And (when he thinks, good easy man, full Surely
His greatness is a ripening) nips his root,
And then he falls, as I do. I have ventured,
Like little wanton boys that swim on bladders,
This many summers in a sea of glory,
But far beyond my depth: my high-blown pride
At length broke under me; and now has left me,
Weary and old with service, to the mercy
Of a rude stream that must for ever hide me.
Vain pomp, and glory of this world, I hate ye;
I feel my heart new opened: O, how wretched
Is that poor man, that hangs on princes' favors!
There is betwixt that smile we would aspire to,
That sweet aspect of princes, and their ruin,
More pangs and fears than wars or women have;
And when he falls, he falls like Lucifer,
Never to hope again.
–Shakespeare's Henry VIII.

1. Read the following stanzas carefully; look up anything you do not understand. 2. Imagine that you are with Wordsworth, and make yourself see everything he saw. 3. Write out fully the picture you have in your mind. 4. Tell the class about it, using Wordsworth's words when they happen to come into your mind.

THE DAFFODILS

I wandered lonely as a cloud
That floats on high O'er Vales and hills:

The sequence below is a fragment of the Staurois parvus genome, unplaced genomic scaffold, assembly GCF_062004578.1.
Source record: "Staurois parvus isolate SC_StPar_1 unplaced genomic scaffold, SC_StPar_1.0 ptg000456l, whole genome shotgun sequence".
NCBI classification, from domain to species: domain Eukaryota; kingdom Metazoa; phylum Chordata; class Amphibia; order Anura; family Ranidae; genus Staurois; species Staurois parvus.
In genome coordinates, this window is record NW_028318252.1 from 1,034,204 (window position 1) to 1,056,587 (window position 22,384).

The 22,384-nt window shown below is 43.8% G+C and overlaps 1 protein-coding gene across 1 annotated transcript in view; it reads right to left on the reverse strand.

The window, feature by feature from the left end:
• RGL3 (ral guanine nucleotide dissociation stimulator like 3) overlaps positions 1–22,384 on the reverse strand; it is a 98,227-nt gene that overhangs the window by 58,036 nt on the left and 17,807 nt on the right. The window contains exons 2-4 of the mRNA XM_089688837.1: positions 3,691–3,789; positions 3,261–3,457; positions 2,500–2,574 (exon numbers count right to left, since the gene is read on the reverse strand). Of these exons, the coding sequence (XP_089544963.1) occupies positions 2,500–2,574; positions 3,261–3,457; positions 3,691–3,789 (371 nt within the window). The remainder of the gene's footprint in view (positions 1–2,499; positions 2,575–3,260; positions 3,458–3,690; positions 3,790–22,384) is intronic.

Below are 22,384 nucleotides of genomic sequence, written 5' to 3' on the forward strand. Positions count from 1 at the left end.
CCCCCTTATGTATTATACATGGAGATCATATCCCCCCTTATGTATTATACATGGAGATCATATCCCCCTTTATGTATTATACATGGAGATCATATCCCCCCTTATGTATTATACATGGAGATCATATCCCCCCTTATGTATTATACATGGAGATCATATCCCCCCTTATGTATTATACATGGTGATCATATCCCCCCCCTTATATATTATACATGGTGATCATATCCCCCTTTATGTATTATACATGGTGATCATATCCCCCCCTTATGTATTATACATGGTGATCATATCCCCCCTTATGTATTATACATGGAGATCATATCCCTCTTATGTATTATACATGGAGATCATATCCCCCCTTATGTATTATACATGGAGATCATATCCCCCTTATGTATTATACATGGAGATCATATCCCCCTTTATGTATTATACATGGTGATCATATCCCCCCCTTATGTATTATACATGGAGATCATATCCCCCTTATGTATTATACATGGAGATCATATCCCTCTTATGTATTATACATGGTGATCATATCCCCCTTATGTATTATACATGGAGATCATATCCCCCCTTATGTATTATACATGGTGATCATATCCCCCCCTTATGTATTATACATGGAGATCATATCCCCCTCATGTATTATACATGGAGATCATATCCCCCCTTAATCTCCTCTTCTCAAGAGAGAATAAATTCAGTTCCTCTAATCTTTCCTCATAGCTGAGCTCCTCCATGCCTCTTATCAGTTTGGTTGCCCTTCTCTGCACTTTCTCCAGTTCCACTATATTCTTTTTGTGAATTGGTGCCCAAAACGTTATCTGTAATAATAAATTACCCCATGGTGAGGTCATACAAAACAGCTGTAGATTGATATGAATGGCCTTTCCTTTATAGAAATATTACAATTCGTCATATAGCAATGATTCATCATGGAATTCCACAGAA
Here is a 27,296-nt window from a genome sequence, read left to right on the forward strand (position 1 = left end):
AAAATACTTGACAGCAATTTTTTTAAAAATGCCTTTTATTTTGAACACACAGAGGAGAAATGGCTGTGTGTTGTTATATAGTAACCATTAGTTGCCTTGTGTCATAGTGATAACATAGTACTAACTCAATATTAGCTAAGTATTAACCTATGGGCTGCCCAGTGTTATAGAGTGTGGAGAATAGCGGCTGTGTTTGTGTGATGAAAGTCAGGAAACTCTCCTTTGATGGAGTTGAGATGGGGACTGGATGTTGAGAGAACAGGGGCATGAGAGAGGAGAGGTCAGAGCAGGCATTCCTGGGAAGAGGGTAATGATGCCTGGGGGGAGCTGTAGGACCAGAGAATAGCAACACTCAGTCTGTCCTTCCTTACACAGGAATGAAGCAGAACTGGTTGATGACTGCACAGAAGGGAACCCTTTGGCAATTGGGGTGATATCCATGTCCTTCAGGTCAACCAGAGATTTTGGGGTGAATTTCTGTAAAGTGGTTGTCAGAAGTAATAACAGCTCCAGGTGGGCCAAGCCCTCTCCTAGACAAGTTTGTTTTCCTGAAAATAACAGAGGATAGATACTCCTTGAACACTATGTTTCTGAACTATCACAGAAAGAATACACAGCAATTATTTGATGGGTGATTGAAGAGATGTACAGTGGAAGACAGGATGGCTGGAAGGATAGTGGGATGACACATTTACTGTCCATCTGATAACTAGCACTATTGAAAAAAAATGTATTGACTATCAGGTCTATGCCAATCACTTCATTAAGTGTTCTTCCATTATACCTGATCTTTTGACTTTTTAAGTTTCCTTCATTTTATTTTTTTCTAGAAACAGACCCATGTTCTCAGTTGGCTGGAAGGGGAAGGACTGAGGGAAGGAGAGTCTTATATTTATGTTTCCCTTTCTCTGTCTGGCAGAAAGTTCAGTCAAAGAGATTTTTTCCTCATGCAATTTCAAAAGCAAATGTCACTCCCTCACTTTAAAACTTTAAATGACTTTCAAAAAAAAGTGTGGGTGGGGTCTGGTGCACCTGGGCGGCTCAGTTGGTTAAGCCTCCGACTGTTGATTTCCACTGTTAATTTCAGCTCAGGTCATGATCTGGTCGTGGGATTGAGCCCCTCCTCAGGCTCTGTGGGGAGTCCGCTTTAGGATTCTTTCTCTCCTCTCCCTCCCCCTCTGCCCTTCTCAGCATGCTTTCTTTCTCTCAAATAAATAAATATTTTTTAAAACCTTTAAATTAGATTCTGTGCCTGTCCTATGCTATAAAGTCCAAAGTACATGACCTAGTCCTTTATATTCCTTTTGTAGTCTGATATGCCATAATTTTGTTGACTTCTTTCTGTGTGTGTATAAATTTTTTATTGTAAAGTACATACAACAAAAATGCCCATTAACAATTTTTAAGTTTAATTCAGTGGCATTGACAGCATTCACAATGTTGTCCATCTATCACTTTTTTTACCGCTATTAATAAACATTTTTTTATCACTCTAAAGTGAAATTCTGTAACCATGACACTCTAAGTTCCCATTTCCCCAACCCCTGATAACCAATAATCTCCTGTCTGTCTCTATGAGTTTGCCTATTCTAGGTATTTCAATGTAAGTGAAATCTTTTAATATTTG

When all at Once I saw a crowd,
A host, of golden daffodils,
Beside the lake, beneath the trees,
Fluttering and dancing in the breeze.

Continuous as the stars that shine
And twinkle on the Milky Way,
They stretched in never ending line
Along the margin of a bay:
Ten thousand saw I at a glance,
Tossing their heads in sprightly dance.

The waves beside them danced; but they
Outdid the sparkling waves in glee;
A poet could not but be gay
In such a joCund company.
I gazed—and gazed—but little thought
What wealth the Show to me had brought:

For oft, when on my couch I lie
In vacant or in pensive mood,
They flash upon that inward eye
Which is the bliss of solitude;
And then my heart with pleasure fills,
And dances with the daffodils.
—Wordsworth.